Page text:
All told, Current plans to directly employ at least 200 people in Boston. They will work alongside another 600 GE employees.
Sylvester wants to grow the division’s revenue from $1 billion to $5 billion by 2020. These numbers represent a small part of GE’s corporate structure — with its 350,000-plus employees worldwide and $130 billion in annual revenue. But they would still make Current one of the biggest clean-tech businesses based in the Boston area.
Sylvester, though, wants the Current squad to think like a startup, as her team figures out the best ways that GE can use its software to help clients control their energy bills.
“We’re trying to run like an entrepreneurial team with the backing of GE but with some of the freedom to try new things,” Sylvester said.
Here’s one way being born within a big conglomerate helps: the ability to launch with some major clients already in hand. Current is just a few months old, and its customer roster already includes the likes of Walgreens, Simon Property Group, Hilton Worldwide, and JPMorgan Chase.
“One of the hardest parts of being a startup is customer acquisition,” Sylvester said. “But we sort of have that with our GE history and connections.”
The company once built its future around the light bulb — revolutionary back in Thomas Edison’s day, but a common household item today. Now, we’re talking about street lights that can warn of upcoming traffic jams, direct drivers to open parking spaces, or report the location of gunshots to law enforcement agencies.
Much of Current’s focus, though, will be on reducing clients’ monthly electric bills. The goal seems simple enough. But electricity is integral to every company’s operations, something that can’t be put at risk. For that reason, Current could have an edge over younger startups without established track records.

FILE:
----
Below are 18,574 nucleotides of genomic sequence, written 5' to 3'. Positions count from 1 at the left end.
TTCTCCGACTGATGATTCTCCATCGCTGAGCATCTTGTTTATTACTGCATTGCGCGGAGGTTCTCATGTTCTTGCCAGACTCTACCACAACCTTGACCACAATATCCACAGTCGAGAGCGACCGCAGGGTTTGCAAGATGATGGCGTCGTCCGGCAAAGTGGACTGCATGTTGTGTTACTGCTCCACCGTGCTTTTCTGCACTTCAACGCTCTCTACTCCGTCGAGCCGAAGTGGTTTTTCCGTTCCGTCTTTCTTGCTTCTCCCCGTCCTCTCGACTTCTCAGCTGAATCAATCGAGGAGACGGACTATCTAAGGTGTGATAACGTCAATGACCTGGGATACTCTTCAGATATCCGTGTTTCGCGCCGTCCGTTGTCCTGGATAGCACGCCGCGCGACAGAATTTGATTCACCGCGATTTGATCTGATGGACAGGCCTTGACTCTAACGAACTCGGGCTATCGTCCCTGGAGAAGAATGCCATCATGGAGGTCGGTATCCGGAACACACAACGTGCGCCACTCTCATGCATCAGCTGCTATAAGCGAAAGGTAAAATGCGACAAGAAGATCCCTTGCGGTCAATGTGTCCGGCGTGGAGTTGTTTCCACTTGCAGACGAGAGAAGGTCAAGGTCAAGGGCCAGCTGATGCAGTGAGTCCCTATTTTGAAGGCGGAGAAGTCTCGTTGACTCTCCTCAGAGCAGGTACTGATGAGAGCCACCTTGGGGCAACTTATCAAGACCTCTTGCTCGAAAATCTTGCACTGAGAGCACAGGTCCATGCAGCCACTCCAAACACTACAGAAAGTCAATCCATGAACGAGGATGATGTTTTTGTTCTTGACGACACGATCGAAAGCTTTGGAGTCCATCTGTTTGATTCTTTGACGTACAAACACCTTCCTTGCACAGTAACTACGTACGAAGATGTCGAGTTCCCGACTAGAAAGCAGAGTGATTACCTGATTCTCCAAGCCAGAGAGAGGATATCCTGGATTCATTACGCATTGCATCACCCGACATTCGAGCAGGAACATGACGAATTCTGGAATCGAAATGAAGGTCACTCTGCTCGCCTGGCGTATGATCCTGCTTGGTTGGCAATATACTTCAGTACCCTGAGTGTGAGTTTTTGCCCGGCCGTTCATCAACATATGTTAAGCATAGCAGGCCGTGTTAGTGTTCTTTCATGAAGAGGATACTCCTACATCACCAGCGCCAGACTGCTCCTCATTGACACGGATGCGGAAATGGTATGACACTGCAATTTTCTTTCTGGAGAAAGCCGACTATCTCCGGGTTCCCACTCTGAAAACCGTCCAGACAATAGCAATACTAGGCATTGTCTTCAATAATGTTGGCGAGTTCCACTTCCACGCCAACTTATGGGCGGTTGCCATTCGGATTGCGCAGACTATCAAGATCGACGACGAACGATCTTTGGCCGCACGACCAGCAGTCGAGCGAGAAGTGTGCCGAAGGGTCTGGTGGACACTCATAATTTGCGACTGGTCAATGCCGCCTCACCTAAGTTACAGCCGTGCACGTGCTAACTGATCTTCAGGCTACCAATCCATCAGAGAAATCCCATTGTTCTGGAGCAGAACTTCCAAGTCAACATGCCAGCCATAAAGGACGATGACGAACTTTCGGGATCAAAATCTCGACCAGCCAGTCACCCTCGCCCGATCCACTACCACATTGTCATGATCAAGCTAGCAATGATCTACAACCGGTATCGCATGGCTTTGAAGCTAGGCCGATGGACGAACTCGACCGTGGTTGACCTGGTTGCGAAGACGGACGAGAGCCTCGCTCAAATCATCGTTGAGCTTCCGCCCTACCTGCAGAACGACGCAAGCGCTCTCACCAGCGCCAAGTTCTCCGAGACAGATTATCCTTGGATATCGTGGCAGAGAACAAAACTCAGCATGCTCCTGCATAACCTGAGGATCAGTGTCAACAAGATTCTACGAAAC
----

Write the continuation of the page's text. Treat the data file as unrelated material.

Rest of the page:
“One of the most significant uncertainties around any new company is, will it be here in three years or five years or 10 years? That’s not a question for GE,” said Phil Giudice, chief executive of Cambridge energy storage firm Ambri. “It gives the world of conservative energy customers a whole lot of comfort.”
Boston-area entrepreneur Eric Graham is among those looking forward to GE’s arrival. His firm, CrowdComfort, uses crowdsourcing to improve building efficiencies and has already landed GE as a client. Having the Current and corporate offices nearby will make it much easier for his firm and others in the field to engage with GE.
Stephen Pike, the interim chief executive of the quasipublic Massachusetts Clean Energy Center, said GE’s new offices in Boston mean that the local energy sector could finally have a marquee player to call its own.
“I liken it to Kevin Garnett coming to Boston [in 2007],” Pike said. “The Celtics had some pretty good pieces in place, and I think Massachusetts does as well. . . . What we’re really in need of, and what GE can provide, is the Kevin Garnett, the key piece bringing the whole picture together.”